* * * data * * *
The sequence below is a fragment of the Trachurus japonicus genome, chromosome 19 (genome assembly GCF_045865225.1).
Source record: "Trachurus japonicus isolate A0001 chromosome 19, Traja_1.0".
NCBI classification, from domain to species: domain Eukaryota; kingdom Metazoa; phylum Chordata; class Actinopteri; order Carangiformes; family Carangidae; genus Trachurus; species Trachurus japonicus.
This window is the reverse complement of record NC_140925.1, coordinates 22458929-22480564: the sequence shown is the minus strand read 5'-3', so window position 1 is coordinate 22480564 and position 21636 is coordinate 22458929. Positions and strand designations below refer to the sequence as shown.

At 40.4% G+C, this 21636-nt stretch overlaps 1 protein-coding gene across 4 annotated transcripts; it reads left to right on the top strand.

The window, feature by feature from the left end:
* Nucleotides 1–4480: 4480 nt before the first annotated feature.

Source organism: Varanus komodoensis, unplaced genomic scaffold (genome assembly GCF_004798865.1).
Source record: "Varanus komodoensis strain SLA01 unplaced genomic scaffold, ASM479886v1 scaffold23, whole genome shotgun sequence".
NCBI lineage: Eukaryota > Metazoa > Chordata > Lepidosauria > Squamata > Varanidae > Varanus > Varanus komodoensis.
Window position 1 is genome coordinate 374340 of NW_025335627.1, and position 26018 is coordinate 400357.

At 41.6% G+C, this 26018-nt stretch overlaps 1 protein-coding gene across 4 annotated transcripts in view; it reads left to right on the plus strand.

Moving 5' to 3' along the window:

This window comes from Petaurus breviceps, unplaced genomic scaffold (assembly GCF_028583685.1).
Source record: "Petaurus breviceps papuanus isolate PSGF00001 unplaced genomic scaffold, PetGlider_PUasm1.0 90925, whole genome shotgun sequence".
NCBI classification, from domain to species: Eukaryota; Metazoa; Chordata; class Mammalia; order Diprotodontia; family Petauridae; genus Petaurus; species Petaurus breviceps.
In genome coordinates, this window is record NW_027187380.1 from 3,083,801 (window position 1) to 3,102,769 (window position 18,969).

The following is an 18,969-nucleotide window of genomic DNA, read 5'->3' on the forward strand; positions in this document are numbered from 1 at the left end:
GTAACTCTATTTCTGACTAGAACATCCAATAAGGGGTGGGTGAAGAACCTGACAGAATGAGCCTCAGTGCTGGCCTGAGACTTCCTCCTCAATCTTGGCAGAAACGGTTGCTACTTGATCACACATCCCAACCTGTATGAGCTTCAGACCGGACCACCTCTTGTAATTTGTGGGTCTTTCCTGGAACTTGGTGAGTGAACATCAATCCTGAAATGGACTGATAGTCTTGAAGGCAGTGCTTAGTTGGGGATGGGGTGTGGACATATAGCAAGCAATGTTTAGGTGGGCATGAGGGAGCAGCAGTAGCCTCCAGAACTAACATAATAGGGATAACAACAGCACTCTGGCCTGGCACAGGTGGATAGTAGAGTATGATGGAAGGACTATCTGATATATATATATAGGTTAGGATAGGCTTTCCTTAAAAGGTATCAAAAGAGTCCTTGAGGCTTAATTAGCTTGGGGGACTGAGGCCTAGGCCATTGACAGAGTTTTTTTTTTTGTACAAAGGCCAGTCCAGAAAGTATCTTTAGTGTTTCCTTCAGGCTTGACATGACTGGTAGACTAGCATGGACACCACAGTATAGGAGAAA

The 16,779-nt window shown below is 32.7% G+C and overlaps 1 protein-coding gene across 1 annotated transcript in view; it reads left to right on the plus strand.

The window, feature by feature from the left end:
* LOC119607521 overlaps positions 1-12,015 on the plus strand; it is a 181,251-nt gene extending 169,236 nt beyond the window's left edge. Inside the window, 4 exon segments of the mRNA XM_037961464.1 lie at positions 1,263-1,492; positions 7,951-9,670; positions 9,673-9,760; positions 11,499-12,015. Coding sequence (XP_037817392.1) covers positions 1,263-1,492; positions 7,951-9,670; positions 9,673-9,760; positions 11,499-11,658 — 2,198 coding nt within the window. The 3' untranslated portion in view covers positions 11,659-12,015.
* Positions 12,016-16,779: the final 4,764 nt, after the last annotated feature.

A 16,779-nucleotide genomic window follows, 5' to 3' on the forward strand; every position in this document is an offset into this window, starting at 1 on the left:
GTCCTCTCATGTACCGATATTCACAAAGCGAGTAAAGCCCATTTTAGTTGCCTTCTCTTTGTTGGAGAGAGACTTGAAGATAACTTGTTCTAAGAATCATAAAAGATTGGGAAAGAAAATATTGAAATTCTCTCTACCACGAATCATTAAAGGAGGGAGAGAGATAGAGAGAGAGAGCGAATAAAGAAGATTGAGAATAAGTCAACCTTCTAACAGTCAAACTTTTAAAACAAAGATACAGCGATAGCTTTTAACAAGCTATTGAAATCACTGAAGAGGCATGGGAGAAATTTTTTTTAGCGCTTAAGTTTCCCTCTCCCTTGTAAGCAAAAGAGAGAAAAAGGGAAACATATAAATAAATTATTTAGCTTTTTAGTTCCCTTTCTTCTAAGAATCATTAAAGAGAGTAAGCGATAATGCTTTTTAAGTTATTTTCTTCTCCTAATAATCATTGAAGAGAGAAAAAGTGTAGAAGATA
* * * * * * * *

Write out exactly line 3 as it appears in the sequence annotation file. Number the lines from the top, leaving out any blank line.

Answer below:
NCBI classification, from domain to species: domain Eukaryota; kingdom Metazoa; phylum Chordata; class Actinopteri; order Carangiformes; family Carangidae; genus Trachurus; species Trachurus japonicus.